Toward a Biology Worthy of Life > Genes and the Central Fallacy of Evolutionary Theory > Brief excerpt
A project by Stephen L. Talbott

The organism manages its own germline (1)

Before we claim that the organism’s embodied wisdom and experience in pursuing its own development can have nothing to do with heredity and evolution, we might want to ask ourselves whether any creature should be less expert at managing its reproductive organs and gametes in relation to their distinctive purposes and environmental context than it is at managing its heart, lungs, and legs.

When a sexually reproducing organism such as a mammal undertakes to establish and maintain its germline, it must employ its powers of differentiation to the fullest. The end product of this differentiation is a type of cell — a gamete — at least as specialized as any other cell of the body. At the same time, this gamete, along with the entire lineage leading up to it, must retain the potential to yield the totipotent zygote. That is, despite its commitment to a highly specialized, reproductive function unlike that of any other cell type in the body, the germline cell must at the same time preserve within itself the flexibility and freedom that will be required for producing every cellular lineage of a new organism.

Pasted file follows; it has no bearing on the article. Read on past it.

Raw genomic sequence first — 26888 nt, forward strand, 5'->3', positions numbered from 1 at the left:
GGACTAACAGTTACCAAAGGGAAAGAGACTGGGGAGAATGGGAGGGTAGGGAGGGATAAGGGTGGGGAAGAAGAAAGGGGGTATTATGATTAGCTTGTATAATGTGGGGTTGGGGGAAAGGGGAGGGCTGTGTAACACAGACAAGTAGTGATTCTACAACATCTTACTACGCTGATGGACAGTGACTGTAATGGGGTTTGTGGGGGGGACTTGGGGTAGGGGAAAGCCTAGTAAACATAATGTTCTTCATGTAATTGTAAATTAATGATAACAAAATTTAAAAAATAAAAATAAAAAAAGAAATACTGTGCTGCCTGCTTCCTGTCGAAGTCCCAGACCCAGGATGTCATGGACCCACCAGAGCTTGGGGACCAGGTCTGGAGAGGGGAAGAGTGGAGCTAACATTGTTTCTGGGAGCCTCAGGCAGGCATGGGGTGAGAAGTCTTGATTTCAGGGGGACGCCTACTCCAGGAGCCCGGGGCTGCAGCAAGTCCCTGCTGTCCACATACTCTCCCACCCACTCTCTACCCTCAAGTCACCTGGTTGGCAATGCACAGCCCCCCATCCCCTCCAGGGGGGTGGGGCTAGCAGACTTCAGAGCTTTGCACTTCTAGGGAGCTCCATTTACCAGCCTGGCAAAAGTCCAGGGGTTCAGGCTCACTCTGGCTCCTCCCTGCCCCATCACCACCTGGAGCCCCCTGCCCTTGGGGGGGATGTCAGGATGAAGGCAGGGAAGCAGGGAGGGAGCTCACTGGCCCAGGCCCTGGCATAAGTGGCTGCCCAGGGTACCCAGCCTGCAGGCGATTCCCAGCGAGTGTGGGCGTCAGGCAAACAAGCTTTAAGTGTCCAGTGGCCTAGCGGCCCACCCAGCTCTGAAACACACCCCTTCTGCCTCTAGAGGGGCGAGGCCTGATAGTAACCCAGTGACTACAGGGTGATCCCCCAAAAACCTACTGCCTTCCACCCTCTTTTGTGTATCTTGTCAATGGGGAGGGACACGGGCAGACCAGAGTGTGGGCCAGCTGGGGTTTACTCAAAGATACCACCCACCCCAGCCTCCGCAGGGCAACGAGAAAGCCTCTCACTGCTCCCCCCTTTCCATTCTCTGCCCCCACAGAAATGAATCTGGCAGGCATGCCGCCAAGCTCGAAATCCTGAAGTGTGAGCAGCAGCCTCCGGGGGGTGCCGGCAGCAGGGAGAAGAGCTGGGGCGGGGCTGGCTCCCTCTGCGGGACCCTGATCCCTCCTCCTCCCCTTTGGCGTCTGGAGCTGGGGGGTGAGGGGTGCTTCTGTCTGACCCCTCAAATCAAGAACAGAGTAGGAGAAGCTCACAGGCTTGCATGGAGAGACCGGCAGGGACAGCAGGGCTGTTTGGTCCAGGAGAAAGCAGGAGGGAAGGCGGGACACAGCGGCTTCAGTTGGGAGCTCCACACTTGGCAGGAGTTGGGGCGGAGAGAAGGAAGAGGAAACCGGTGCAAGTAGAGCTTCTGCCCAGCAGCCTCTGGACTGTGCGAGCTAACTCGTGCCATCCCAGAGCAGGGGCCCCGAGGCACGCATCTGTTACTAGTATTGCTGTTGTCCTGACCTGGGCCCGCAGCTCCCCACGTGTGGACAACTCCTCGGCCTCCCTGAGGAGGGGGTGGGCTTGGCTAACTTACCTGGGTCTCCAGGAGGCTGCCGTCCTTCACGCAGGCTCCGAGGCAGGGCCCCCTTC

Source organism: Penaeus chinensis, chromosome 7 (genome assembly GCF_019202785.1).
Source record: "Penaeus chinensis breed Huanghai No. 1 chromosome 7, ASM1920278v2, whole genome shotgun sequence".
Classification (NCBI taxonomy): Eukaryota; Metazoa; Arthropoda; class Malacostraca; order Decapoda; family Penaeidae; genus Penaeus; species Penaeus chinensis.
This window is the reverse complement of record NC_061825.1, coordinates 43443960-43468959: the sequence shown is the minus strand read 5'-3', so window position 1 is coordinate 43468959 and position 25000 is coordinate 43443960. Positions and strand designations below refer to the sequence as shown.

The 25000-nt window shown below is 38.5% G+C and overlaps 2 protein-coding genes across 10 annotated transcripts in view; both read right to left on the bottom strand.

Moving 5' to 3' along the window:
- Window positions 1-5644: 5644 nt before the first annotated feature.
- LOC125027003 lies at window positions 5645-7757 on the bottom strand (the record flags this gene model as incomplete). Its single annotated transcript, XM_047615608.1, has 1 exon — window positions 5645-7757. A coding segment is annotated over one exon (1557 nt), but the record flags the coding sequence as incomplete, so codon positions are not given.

It’s an extraordinary mandate, and the organism must focus extraordinary powers of development upon the task. ...

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